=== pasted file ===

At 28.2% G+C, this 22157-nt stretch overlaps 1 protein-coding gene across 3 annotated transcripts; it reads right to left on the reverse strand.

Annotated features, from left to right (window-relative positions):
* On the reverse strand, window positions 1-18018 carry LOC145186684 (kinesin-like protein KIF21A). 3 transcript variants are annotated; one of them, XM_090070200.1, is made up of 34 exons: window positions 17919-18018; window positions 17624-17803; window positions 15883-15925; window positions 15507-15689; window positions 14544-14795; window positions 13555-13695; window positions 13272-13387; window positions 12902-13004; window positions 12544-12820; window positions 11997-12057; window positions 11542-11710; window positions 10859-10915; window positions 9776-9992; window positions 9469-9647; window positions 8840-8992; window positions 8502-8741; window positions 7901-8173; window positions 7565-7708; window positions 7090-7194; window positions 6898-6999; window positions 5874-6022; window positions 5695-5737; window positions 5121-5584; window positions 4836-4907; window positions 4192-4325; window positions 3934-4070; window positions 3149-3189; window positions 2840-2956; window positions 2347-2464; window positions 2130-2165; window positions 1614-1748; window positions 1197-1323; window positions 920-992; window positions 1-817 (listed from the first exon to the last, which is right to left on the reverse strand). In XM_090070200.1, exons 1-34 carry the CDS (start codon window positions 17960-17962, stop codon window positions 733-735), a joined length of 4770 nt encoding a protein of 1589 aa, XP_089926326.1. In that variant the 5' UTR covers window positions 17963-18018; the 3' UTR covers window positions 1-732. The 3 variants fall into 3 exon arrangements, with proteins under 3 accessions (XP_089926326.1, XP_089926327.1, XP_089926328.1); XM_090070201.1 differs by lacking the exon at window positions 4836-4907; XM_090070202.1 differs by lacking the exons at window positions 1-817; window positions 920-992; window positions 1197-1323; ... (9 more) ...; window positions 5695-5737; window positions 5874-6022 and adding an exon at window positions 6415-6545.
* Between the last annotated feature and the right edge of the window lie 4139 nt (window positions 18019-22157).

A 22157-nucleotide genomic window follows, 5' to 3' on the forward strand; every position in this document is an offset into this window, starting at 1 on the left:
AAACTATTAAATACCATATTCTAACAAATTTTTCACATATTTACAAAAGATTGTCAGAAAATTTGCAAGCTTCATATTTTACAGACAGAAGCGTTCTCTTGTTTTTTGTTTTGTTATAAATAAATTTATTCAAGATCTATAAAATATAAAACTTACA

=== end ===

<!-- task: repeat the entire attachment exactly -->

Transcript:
At 28.2% G+C, this 22157-nt stretch overlaps 1 protein-coding gene across 3 annotated transcripts; it reads right to left on the reverse strand.

Annotated features, from left to right (window-relative positions):
* On the reverse strand, window positions 1-18018 carry LOC145186684 (kinesin-like protein KIF21A). 3 transcript variants are annotated; one of them, XM_090070200.1, is made up of 34 exons: window positions 17919-18018; window positions 17624-17803; window positions 15883-15925; window positions 15507-15689; window positions 14544-14795; window positions 13555-13695; window positions 13272-13387; window positions 12902-13004; window positions 12544-12820; window positions 11997-12057; window positions 11542-11710; window positions 10859-10915; window positions 9776-9992; window positions 9469-9647; window positions 8840-8992; window positions 8502-8741; window positions 7901-8173; window positions 7565-7708; window positions 7090-7194; window positions 6898-6999; window positions 5874-6022; window positions 5695-5737; window positions 5121-5584; window positions 4836-4907; window positions 4192-4325; window positions 3934-4070; window positions 3149-3189; window positions 2840-2956; window positions 2347-2464; window positions 2130-2165; window positions 1614-1748; window positions 1197-1323; window positions 920-992; window positions 1-817 (listed from the first exon to the last, which is right to left on the reverse strand). In XM_090070200.1, exons 1-34 carry the CDS (start codon window positions 17960-17962, stop codon window positions 733-735), a joined length of 4770 nt encoding a protein of 1589 aa, XP_089926326.1. In that variant the 5' UTR covers window positions 17963-18018; the 3' UTR covers window positions 1-732. The 3 variants fall into 3 exon arrangements, with proteins under 3 accessions (XP_089926326.1, XP_089926327.1, XP_089926328.1); XM_090070201.1 differs by lacking the exon at window positions 4836-4907; XM_090070202.1 differs by lacking the exons at window positions 1-817; window positions 920-992; window positions 1197-1323; ... (9 more) ...; window positions 5695-5737; window positions 5874-6022 and adding an exon at window positions 6415-6545.
* Between the last annotated feature and the right edge of the window lie 4139 nt (window positions 18019-22157).

A 22157-nucleotide genomic window follows, 5' to 3' on the forward strand; every position in this document is an offset into this window, starting at 1 on the left:
AAACTATTAAATACCATATTCTAACAAATTTTTCACATATTTACAAAAGATTGTCAGAAAATTTGCAAGCTTCATATTTTACAGACAGAAGCGTTCTCTTGTTTTTTGTTTTGTTATAAATAAATTTATTCAAGATCTATAAAATATAAAACTTACA